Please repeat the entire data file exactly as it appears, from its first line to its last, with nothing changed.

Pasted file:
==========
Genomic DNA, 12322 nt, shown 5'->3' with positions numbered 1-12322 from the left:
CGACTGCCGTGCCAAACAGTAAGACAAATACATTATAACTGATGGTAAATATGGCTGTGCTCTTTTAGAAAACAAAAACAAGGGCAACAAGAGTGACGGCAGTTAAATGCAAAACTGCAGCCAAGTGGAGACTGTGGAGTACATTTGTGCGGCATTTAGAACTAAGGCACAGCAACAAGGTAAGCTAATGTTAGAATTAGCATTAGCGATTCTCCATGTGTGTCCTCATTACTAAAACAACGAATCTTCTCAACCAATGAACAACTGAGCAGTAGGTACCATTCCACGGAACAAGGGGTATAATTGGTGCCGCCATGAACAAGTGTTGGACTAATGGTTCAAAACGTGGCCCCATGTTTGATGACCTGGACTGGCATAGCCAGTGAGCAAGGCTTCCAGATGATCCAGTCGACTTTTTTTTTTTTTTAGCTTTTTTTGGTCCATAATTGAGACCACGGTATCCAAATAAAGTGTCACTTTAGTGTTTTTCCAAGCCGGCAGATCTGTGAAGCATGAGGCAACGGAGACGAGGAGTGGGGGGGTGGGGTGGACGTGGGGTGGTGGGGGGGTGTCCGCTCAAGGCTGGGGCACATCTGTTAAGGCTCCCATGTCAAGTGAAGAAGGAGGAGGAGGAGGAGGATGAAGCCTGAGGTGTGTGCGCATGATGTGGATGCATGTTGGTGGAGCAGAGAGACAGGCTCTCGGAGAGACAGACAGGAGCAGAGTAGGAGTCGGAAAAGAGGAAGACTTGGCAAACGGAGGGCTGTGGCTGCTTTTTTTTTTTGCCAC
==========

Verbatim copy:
Genomic DNA, 12322 nt, shown 5'->3' with positions numbered 1-12322 from the left:
CGACTGCCGTGCCAAACAGTAAGACAAATACATTATAACTGATGGTAAATATGGCTGTGCTCTTTTAGAAAACAAAAACAAGGGCAACAAGAGTGACGGCAGTTAAATGCAAAACTGCAGCCAAGTGGAGACTGTGGAGTACATTTGTGCGGCATTTAGAACTAAGGCACAGCAACAAGGTAAGCTAATGTTAGAATTAGCATTAGCGATTCTCCATGTGTGTCCTCATTACTAAAACAACGAATCTTCTCAACCAATGAACAACTGAGCAGTAGGTACCATTCCACGGAACAAGGGGTATAATTGGTGCCGCCATGAACAAGTGTTGGACTAATGGTTCAAAACGTGGCCCCATGTTTGATGACCTGGACTGGCATAGCCAGTGAGCAAGGCTTCCAGATGATCCAGTCGACTTTTTTTTTTTTTTAGCTTTTTTTGGTCCATAATTGAGACCACGGTATCCAAATAAAGTGTCACTTTAGTGTTTTTCCAAGCCGGCAGATCTGTGAAGCATGAGGCAACGGAGACGAGGAGTGGGGGGGTGGGGTGGACGTGGGGTGGTGGGGGGGTGTCCGCTCAAGGCTGGGGCACATCTGTTAAGGCTCCCATGTCAAGTGAAGAAGGAGGAGGAGGAGGAGGATGAAGCCTGAGGTGTGTGCGCATGATGTGGATGCATGTTGGTGGAGCAGAGAGACAGGCTCTCGGAGAGACAGACAGGAGCAGAGTAGGAGTCGGAAAAGAGGAAGACTTGGCAAACGGAGGGCTGTGGCTGCTTTTTTTTTTTGCCAC